The Delights of Tradition

Marrying the culinary rituals of Asia and the West, The Dharmawangsa Jakarta’s afternoon teatime is not to be missed.

For centuries, tea drinking has been surrounded by ritual in both Asia and Europe, requiring time, focus and the finest possible tea ware, teas and food. Nowadays, the international form of afternoon tea has become a time to set aside the concerns of a busy day and to focus on communion with friends over convivial conversation and bite-sized sweet and savoury morsels.

In the serene gentility of The Dharmawangsa Jakarta, gourmands who delight in the myriad flavours and textures found in an afternoon tea breathe a contented sigh. Accompanied by the gentle rhythmic sounds of the Javanese gamelan, surrounded by antique ornaments, stylish furniture and the elegance of The Library, The Tea Lounge or one of the other Majapahit Lounges, guests can revel in a selection of the finest Indonesian sweet treats and popular Western nibbles, all accompanied by the very finest JING teas, as well as fine coffees, juice and the famed Indonesian ginger herbal drink Wedang Jahe, if they prefer.

JING teas are found only in the world’s finest hotels and restaurants and, having the aim of inspiring the world to enjoy tea at its best, JING not only supplies the finest tea leaves but also trains those making and serving its teas on how to prepare the tea correctly to achieve the best flavour. The tea is served in JING tea ware, which is individually hand-crafted by master glass makers using pure borosilicate glass to ensure that it brings out the very best in every sip of tea.

This level of perfection is reflected by the hotel’s pastry team, who strive every day to create delicate pastries, tarts, pralines, chocolate brownies and macarons that are as beautiful as they are delicious in a rainbow of colours. Luscious cheesecake is topped with fruit and flowers, tiny cups of panna cotta sport petals, while crispy crème brûlée beg to be eaten.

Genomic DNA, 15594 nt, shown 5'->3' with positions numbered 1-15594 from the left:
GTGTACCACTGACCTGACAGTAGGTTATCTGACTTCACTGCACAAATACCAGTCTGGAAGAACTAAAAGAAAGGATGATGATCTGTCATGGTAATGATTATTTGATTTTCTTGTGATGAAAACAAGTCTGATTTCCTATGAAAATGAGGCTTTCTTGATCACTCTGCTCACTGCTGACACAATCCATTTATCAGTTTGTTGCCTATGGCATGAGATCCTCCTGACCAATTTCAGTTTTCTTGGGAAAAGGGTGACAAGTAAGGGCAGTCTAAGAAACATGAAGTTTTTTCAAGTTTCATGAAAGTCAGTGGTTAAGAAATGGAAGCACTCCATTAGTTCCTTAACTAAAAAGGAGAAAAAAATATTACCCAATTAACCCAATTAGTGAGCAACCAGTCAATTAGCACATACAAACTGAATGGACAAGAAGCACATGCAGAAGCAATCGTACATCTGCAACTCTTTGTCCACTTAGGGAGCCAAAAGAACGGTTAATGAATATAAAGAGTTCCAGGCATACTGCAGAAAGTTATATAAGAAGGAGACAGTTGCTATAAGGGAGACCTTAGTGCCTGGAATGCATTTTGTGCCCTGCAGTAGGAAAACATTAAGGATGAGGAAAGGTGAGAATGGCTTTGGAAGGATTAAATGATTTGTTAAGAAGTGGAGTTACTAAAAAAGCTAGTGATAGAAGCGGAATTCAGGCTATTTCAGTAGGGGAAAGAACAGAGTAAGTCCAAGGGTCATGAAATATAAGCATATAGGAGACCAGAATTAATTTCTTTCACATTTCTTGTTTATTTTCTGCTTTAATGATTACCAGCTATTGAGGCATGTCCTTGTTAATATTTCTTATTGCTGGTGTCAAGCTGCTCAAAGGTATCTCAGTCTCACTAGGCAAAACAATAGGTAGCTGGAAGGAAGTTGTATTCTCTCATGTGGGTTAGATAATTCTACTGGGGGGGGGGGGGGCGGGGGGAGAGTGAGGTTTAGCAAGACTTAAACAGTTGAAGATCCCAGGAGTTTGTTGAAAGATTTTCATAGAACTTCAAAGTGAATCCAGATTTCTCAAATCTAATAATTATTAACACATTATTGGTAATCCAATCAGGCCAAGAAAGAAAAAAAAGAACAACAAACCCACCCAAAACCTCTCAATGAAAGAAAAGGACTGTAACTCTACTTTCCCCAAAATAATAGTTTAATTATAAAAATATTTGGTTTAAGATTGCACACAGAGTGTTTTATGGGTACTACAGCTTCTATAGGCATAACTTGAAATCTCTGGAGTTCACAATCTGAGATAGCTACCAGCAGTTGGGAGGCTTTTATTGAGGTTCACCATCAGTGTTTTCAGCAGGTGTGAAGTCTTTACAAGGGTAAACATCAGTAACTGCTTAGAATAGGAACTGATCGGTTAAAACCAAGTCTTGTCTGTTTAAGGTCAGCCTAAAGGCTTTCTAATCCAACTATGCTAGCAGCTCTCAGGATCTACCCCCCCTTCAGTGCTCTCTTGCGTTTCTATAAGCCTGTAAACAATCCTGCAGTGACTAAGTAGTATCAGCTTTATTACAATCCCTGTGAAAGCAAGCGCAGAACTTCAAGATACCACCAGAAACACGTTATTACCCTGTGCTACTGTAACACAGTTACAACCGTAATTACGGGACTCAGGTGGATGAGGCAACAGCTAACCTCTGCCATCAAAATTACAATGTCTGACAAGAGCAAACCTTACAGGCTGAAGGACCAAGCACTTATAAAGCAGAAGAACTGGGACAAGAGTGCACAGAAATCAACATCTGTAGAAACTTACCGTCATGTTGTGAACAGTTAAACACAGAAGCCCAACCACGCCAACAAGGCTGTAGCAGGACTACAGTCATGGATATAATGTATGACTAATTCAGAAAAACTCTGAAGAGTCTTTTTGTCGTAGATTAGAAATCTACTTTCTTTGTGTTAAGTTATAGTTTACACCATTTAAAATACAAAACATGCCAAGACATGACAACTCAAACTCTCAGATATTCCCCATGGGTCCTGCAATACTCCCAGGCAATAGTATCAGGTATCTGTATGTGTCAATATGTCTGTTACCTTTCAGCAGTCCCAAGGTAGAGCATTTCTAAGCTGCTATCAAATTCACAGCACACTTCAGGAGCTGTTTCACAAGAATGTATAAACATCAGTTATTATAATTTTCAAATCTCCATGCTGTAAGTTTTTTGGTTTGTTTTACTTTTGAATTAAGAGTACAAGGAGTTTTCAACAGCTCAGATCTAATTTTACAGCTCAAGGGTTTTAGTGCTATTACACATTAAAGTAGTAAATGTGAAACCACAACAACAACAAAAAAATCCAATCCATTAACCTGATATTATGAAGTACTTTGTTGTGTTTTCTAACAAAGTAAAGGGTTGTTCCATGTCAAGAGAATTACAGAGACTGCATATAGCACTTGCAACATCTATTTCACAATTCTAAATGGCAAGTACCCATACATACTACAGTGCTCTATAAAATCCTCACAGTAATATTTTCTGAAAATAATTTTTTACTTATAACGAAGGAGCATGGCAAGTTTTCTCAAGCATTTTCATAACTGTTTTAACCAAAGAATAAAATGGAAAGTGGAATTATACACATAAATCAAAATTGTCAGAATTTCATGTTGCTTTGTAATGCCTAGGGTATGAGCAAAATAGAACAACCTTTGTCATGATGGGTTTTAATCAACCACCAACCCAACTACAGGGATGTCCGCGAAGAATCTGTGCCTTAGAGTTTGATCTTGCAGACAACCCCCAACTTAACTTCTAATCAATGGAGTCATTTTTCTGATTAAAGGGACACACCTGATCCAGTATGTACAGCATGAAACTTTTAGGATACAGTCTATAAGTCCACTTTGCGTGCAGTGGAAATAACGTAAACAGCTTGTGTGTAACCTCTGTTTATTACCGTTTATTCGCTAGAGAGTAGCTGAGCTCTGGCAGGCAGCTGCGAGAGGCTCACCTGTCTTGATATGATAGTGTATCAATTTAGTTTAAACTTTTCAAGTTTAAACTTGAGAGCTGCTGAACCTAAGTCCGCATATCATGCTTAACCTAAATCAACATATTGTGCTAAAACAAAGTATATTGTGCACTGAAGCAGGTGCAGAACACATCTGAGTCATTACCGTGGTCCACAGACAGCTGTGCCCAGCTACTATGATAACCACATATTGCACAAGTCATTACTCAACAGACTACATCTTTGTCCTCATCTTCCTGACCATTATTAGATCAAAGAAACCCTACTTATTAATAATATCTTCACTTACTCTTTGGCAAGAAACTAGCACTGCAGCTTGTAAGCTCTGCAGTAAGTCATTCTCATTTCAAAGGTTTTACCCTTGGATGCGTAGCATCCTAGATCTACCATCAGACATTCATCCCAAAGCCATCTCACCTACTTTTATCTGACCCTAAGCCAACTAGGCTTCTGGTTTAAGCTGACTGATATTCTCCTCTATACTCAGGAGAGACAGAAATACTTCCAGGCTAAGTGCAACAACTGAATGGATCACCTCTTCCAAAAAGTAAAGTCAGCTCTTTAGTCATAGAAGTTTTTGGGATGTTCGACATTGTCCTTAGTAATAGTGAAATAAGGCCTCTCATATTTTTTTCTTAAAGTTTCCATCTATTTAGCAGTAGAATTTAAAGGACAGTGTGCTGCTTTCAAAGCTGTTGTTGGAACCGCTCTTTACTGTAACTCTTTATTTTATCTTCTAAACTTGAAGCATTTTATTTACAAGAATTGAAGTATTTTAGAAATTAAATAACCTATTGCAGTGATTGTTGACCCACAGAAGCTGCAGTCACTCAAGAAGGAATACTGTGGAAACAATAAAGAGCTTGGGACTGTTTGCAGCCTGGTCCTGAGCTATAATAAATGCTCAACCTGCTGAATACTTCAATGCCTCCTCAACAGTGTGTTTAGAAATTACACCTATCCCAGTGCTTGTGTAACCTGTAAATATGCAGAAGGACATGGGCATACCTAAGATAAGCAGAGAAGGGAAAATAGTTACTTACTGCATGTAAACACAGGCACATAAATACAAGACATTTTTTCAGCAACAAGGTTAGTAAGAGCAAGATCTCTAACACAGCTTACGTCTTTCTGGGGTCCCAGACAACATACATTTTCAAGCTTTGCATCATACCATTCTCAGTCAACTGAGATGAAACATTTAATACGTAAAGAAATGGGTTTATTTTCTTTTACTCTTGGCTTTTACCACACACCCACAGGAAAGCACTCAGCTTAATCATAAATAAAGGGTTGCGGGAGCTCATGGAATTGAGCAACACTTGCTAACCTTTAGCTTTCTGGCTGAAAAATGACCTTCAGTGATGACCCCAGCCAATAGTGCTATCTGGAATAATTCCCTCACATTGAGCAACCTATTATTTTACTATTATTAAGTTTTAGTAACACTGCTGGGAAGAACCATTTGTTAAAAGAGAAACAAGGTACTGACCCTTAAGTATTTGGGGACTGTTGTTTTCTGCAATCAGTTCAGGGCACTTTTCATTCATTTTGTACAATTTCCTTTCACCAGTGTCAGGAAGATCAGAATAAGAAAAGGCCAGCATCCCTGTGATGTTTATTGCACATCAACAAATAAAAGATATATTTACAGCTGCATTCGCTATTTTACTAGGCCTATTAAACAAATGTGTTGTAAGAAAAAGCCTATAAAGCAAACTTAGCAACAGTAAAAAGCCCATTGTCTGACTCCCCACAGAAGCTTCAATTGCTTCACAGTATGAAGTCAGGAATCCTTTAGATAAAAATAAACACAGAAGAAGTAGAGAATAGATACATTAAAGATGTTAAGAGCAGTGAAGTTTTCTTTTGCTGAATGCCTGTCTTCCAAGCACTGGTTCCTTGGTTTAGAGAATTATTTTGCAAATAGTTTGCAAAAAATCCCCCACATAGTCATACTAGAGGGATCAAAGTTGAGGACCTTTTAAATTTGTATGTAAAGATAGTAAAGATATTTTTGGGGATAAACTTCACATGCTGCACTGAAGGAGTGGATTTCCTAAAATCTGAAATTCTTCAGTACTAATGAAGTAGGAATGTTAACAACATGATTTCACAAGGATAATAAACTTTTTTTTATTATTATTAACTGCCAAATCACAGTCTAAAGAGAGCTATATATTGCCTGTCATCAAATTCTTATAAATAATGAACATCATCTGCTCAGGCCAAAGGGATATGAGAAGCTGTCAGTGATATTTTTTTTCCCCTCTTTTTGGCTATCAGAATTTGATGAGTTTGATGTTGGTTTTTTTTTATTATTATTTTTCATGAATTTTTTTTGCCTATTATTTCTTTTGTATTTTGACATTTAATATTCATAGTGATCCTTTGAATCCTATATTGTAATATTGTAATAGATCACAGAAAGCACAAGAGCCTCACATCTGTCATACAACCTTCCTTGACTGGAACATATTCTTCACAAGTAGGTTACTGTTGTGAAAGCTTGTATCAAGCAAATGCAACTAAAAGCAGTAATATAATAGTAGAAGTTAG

On the savoury side, slivers of salmon and cream cheese are layered into paninis, fine ham is folded into croissants, while tasty cheese and rare roast beef sandwiches tempt the palate.

Meanwhile, opposite the gamelan players in the Majapahit Hall, a table is spread with a bounty of traditional Indonesian sweets waiting to be discovered. The slices of pink, white and dark green stripes are kue lapis beras, a steamed layer cake made with rice flour, tapioca flour, coconut milk and pandan leaves, while the cone-shaped ones wrapped in young coconut leaf are celorot, a sweet snack made of sticky rice, coconut milk and palm sugar.

Then there are the round, crispy brown kue cucur made of rice flour, which are always best served straight out of the frying pan. Another treat are the pale green and pale pink cakes that look like a ball of string, kue putu mayang, which are in fact rice flour noodles served with a splash of a thick, sweet sauce that is the perfect balance of palm sugar and coconut milk.

Whether you choose to have the full experience of Western or Indonesian treats, or just one or two alongside your drink of choice, The Dharmawangsa Jakarta is an idyllic choice for this afternoon ritual.

The Dharmawangsa Jakarta

Jalan Brawijaya No. 26, Kebayoran Baru,

Jakarta 12160, Indonesia

T: (+62) 217258181


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